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Saturday, April 03, 2010

Hu Are You? Angels 4, Dodgers 3

Clayton Kershaw's final tuneup of the offseason went well, save for his fourth inning, which was about as rough as the prior three were effortless. After giving up only two base runners in the first three frames, Kershaw gave up a one-out, opposite-field solo blast to Torii Hunter into the former right-field bullpens, a place I have seen maybe a handful of balls leave the yard in my years as an Angels season ticket holder, and none hit by a righty.

Kershaw then gave up a single, a double, and a sac fly to tie the game; his offense got him an early but short-lived two-run lead when the Dodgers scored a ingle run on Rafael Furcal's leadoff double, cashed in on Russell Martin's single and a wild pitch in Garret Anderson's at-bat. Anderson, who took the batter's box to warm applause, eventually struck out, but he finished the game 1-for-2. Whether he advanced his cause to be the Dodgers' lefty off the bench remains to be seen, however, as they have a better option in Xavier Paul.

Reed Johnson provided the Dodgers with their second run of the night, with a two-out solo shot. Santana then walked Blake DeWitt, but struck out Furcal to remind him of what that feels like. The Angels actually racked up the K's in this game, fanning thirteen on the night.

Maybe the game's saddest moment was its conclusion; even though the Angels won this particular intercity (?) skirmish, the real victim was late-inning sub Chin-Lung Hu. Hauled in as a sixth-inning replacement for Furcal, he played adequately up until the ninth. With Justin Miller pitching, Cory Aldridge hit a leadoff triple, Peter Bourjos doubled him in to tie it, and Ryan Sandoval managed an infield single to put men on the corners with nobody out. Miller then fanned Robb Quinlan (who doesn't look too good to make the 25-man following a weak spring), and got Terry Evans on a hard lineout to right. Hainley Statia then came within millimeters of being the goat who blew the Angels' third chance at a win when he bounced weakly up the middle; but Hu gave up the game on a bobbled bouncer up the middle, a bad hop sending the ball just under his glove. He managed to slow it down, so it only got about three feet behind him, but by that time the winning run had already scored and the game was over. You have to feel some pity for the guy; he's been at this a long time, and it really looks now like he's just never gonna be a major league player.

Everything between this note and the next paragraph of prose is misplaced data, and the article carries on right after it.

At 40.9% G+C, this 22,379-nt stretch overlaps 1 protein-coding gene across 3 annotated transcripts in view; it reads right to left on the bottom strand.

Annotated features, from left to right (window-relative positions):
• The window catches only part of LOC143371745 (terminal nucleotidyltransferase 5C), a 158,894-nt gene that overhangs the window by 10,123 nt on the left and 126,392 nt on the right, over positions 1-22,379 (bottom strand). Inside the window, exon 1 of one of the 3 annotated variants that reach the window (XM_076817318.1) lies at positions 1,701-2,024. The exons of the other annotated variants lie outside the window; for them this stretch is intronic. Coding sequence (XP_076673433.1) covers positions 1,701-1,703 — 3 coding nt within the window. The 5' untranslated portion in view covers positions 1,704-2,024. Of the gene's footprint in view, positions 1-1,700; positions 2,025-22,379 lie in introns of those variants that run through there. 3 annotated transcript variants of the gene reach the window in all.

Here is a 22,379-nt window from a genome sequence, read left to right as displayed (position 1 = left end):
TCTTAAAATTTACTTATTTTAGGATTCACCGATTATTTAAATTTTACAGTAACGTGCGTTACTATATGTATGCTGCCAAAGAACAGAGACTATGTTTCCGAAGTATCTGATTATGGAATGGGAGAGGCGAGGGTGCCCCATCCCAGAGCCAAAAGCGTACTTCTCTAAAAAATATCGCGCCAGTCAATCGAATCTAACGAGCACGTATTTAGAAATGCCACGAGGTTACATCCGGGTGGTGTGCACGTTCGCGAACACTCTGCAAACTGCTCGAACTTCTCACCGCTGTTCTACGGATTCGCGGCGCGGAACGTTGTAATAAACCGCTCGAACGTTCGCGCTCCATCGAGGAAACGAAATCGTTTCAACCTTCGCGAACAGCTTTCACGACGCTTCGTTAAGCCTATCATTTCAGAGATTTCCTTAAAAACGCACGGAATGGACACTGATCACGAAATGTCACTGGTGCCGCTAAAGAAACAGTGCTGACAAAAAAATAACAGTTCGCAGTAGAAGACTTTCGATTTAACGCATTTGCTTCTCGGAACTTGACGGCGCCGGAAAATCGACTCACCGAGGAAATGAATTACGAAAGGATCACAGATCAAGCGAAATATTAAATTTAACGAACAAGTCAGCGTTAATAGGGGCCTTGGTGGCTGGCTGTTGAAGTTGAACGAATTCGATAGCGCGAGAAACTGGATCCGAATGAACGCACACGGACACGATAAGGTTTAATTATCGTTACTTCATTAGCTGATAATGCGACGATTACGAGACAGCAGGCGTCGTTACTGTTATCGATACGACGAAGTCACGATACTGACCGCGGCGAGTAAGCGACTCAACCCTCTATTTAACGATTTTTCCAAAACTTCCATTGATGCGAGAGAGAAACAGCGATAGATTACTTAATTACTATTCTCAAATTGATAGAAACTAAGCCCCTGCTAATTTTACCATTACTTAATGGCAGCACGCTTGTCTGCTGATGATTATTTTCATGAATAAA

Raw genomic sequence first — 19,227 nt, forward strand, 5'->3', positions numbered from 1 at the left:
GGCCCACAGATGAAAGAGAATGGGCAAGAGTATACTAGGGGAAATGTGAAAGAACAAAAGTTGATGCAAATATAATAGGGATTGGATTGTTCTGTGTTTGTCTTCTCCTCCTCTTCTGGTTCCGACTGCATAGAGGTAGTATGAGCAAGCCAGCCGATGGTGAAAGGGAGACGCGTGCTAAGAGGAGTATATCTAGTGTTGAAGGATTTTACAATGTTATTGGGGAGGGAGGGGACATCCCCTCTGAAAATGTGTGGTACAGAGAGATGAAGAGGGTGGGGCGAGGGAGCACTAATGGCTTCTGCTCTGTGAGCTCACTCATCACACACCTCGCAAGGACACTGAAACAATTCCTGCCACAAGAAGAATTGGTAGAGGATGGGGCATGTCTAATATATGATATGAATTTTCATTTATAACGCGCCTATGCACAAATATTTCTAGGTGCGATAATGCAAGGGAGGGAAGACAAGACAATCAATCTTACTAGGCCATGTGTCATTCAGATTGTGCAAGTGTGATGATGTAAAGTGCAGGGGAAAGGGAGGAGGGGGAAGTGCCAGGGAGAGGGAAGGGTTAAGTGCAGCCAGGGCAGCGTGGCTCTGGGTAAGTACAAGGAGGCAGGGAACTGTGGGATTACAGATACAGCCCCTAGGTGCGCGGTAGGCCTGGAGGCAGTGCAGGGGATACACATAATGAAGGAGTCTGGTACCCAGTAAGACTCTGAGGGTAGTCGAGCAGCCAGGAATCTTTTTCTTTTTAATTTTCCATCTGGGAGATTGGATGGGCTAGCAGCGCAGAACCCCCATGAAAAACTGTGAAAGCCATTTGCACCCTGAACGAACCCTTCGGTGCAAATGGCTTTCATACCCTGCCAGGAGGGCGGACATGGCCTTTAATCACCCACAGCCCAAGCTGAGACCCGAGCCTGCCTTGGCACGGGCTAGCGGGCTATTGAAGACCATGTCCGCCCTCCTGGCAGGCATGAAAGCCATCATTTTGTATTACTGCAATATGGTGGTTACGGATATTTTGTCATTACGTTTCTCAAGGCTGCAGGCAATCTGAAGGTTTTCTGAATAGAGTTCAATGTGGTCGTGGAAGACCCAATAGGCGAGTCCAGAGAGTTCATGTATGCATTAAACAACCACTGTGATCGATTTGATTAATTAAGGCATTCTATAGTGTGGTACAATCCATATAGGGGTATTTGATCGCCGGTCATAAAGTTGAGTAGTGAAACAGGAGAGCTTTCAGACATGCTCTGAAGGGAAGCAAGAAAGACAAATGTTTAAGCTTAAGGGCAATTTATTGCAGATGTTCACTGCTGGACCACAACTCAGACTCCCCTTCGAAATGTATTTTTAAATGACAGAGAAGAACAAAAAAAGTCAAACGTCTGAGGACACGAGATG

Other stuff: MLB.com box

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Great blog. I liked Hudler; yeah, he was homer but at least he seemed to have fun at what he was doing and paid attention to the game, unlike the late Rory Markus. But Rojas has been a pleasant surprise.

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